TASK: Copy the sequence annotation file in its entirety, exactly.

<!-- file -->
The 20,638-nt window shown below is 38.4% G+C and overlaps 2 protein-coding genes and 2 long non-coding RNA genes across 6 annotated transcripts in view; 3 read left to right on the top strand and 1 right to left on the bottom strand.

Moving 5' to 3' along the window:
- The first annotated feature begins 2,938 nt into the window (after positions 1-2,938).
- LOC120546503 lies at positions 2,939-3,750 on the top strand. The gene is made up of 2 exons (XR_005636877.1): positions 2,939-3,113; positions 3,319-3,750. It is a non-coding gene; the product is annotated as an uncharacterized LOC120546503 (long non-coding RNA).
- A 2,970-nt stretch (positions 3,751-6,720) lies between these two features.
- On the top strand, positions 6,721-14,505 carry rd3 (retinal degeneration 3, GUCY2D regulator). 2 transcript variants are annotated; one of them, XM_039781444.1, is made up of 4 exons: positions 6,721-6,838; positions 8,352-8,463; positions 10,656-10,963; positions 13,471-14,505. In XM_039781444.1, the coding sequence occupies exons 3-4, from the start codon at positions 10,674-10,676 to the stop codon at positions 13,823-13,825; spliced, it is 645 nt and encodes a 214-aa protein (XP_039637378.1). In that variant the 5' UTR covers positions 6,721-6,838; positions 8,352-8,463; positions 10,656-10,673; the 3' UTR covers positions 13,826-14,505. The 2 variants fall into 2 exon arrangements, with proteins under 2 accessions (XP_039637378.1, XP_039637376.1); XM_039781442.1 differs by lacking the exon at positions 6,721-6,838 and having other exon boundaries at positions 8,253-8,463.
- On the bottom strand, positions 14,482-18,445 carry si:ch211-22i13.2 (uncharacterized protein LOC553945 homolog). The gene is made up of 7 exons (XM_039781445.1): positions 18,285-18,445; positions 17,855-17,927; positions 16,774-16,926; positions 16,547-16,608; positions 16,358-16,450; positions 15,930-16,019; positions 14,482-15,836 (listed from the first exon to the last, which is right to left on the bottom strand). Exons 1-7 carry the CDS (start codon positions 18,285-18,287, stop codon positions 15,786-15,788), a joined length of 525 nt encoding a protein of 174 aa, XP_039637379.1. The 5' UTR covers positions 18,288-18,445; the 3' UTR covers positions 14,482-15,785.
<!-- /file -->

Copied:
The 20,638-nt window shown below is 38.4% G+C and overlaps 2 protein-coding genes and 2 long non-coding RNA genes across 6 annotated transcripts in view; 3 read left to right on the top strand and 1 right to left on the bottom strand.

Moving 5' to 3' along the window:
- The first annotated feature begins 2,938 nt into the window (after positions 1-2,938).
- LOC120546503 lies at positions 2,939-3,750 on the top strand. The gene is made up of 2 exons (XR_005636877.1): positions 2,939-3,113; positions 3,319-3,750. It is a non-coding gene; the product is annotated as an uncharacterized LOC120546503 (long non-coding RNA).
- A 2,970-nt stretch (positions 3,751-6,720) lies between these two features.
- On the top strand, positions 6,721-14,505 carry rd3 (retinal degeneration 3, GUCY2D regulator). 2 transcript variants are annotated; one of them, XM_039781444.1, is made up of 4 exons: positions 6,721-6,838; positions 8,352-8,463; positions 10,656-10,963; positions 13,471-14,505. In XM_039781444.1, the coding sequence occupies exons 3-4, from the start codon at positions 10,674-10,676 to the stop codon at positions 13,823-13,825; spliced, it is 645 nt and encodes a 214-aa protein (XP_039637378.1). In that variant the 5' UTR covers positions 6,721-6,838; positions 8,352-8,463; positions 10,656-10,673; the 3' UTR covers positions 13,826-14,505. The 2 variants fall into 2 exon arrangements, with proteins under 2 accessions (XP_039637378.1, XP_039637376.1); XM_039781442.1 differs by lacking the exon at positions 6,721-6,838 and having other exon boundaries at positions 8,253-8,463.
- On the bottom strand, positions 14,482-18,445 carry si:ch211-22i13.2 (uncharacterized protein LOC553945 homolog). The gene is made up of 7 exons (XM_039781445.1): positions 18,285-18,445; positions 17,855-17,927; positions 16,774-16,926; positions 16,547-16,608; positions 16,358-16,450; positions 15,930-16,019; positions 14,482-15,836 (listed from the first exon to the last, which is right to left on the bottom strand). Exons 1-7 carry the CDS (start codon positions 18,285-18,287, stop codon positions 15,786-15,788), a joined length of 525 nt encoding a protein of 174 aa, XP_039637379.1. The 5' UTR covers positions 18,288-18,445; the 3' UTR covers positions 14,482-15,785.